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The University Star




The Student News Site of Texas State University

The University Star

The Student News Site of Texas State University

The University Star

Opinion: Career fairs are for underclassmen too

As a freshman, landing internships may be an endeavor for the future, a headache that doesn’t need to be worried about until I’m an upperclassman. But after deciding to visit the recent STEM career fair, I realized that now was a perfect time to dip a toe in the professional world.
An internship, temporary employment by a company designed to give professional experience, is a gateway to a successful career. These entry jobs are opportunities that can build technical skills, forge professional connections and generate income.
While not every company pays its interns $8,000 a month, like Facebook, the average hourly wage for paid interns is $20.76. The money continues to flow toward internships since, according to Zippia, college interns are 15% less likely than peers to be unemployed following graduation, with 70% of all interns being offered positions at their company.
Despite the professional advantages of internships, many first and second-year students only bother applying because of the common sentiment that internships are for juniors and seniors. Admittedly, companies look for candidates with more extensive background knowledge, but many positions are open to underclassmen with ambition. In addition, some employers like NASA and Microsoft offer internships exclusive to freshmen and sophomores.
Although students receive internships in the summer before their last academic year, freshman year is the opportune time to practice courting an internship with low stakes, and there’s no better place to do this than a career fair.
A career fair is like exposure therapy for those with interview anxiety. At Texas State fairs, upwards of 100 companies can be lining the walls and interior of the LBJ Ballroom, looking to talk to prospective hires. As a freshman, the best thing to do is talk to as many companies as possible.
According to Forbes, you only have seven seconds to make a solid first impression, so you’ll want some practice behind you before you approach a company you’re interested in. Luckily, Texas State career fairs host various companies to talk to. For example, the recent STEM fair included companies from local consultants and contractors to big-name incorporations like Tesla and Niagara Bottling. There were even government agencies like the Harris County Engineering Department and the Navy.
Underclassmen hesitate to approach companies because they fear they will be treated poorly or ridiculed because of their lack of experience. In my experience, this was far from the truth. The recruiters all seemed patient and empathetic, willing to talk and advise candidates that, in some cases, they knew their company would not hire them. These people are not in the business of punishing the underqualified.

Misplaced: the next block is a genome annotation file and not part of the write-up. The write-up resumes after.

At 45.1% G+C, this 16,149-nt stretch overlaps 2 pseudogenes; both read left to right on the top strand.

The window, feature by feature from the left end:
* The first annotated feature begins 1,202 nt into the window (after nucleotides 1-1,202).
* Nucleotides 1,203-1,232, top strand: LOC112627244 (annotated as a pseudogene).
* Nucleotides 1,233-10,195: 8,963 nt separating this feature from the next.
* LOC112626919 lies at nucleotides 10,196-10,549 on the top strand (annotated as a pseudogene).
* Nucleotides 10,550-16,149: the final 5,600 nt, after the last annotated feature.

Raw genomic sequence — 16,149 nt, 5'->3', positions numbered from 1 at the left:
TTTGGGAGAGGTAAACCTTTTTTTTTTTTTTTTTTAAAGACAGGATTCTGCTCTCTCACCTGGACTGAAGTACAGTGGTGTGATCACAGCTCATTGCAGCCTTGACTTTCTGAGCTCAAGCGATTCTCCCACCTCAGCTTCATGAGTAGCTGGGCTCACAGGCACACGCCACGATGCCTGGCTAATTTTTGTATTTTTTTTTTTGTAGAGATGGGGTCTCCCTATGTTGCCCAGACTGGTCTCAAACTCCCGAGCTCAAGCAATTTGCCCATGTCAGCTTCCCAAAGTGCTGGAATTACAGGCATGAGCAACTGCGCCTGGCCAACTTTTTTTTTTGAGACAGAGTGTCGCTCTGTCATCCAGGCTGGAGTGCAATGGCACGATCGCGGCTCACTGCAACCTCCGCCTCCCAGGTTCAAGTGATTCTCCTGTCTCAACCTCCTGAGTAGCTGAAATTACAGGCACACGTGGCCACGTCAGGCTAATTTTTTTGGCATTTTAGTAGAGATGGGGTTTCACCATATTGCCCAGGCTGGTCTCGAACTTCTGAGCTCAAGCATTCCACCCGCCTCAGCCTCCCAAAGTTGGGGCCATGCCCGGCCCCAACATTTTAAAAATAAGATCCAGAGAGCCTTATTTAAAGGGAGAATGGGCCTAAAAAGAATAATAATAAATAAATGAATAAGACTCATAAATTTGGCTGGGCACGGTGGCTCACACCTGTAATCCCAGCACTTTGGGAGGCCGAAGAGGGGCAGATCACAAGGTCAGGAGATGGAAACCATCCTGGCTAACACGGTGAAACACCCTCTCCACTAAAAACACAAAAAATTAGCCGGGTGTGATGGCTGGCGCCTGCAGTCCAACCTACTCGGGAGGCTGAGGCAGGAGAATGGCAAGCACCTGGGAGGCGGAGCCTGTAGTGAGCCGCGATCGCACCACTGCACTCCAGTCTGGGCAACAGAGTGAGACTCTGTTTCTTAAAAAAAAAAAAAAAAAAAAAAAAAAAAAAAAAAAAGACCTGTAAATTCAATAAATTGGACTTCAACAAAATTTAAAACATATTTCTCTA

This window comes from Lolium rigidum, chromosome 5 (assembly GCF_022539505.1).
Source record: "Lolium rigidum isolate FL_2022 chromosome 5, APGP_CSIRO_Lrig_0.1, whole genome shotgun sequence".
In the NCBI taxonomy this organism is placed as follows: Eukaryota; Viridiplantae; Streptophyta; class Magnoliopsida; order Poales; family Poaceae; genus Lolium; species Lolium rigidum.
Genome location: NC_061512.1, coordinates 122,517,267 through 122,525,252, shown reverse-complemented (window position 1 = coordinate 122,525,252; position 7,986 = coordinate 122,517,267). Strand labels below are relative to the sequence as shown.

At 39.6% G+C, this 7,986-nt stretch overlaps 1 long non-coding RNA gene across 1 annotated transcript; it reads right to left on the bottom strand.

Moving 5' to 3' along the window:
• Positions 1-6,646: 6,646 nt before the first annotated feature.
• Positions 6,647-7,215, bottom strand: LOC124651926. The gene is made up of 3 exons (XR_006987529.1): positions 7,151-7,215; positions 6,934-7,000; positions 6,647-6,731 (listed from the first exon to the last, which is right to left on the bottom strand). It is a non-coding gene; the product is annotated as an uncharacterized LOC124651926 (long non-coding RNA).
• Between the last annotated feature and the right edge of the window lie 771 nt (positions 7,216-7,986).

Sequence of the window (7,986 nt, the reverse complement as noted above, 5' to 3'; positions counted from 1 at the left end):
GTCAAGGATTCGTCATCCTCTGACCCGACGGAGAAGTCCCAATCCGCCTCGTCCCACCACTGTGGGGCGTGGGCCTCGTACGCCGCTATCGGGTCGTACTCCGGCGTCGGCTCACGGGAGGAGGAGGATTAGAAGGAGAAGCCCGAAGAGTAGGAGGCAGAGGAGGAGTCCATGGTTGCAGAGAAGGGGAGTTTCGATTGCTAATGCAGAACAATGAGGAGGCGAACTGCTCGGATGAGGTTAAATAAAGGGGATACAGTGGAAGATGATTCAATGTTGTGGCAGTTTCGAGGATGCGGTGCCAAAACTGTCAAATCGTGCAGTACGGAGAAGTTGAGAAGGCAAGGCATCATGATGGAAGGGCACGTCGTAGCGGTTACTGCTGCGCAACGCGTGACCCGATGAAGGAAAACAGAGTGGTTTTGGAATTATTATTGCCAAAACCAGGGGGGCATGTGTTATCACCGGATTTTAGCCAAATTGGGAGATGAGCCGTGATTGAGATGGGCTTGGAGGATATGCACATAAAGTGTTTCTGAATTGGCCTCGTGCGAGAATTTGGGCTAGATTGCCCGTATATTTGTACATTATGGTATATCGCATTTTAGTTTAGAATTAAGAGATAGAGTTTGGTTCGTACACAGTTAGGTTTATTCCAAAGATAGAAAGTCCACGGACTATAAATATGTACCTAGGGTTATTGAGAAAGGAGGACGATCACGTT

In addition to finding a job and honing interview skills, a career fair is a great place to gain knowledge about your field. Surrounding you are hundreds of professionals that have real work experience. Better than any class or video, these people can give you a first-person account of life after graduation.
Energized by my experience at the STEM career fair, I returned for the construction and concrete industries fair the following week. Despite being a mechanical engineering major, I learned just as much from the second expo, even securing a couple of leads for internships this summer. But, again, be bold and attend a career fair not directly related to your major, as many companies want interns from various fields of study.
Engaging in a career fair is an excellent way for first- and second-year students to get a feel for the professional world. Of course, the best way to benefit from the expo is to attend and learn from them yourself, but there are some essential tips that I would have appreciated before I went to my first one. Most importantly, ensure you have printed resumes; every company will ask for one, and you will want to show up prepared. Secondly, dress for a casual business code. Jeans, which is what I wore my first time, are generally discouraged.
The next time Texas State hosts a career fair, check it out. Students can find dates for these events on the Texas State Career Services website. As an underclassman, there is nothing to lose by attending a career fair; only valuable experience to gain.
-Reece Cavallo is a mechanical engineering freshman
The University Star welcomes Letters to the Editor from its readers. All submissions are reviewed and considered by the Editor-in-Chief and Opinion Editor for publication. Not all letters are guaranteed for publication.

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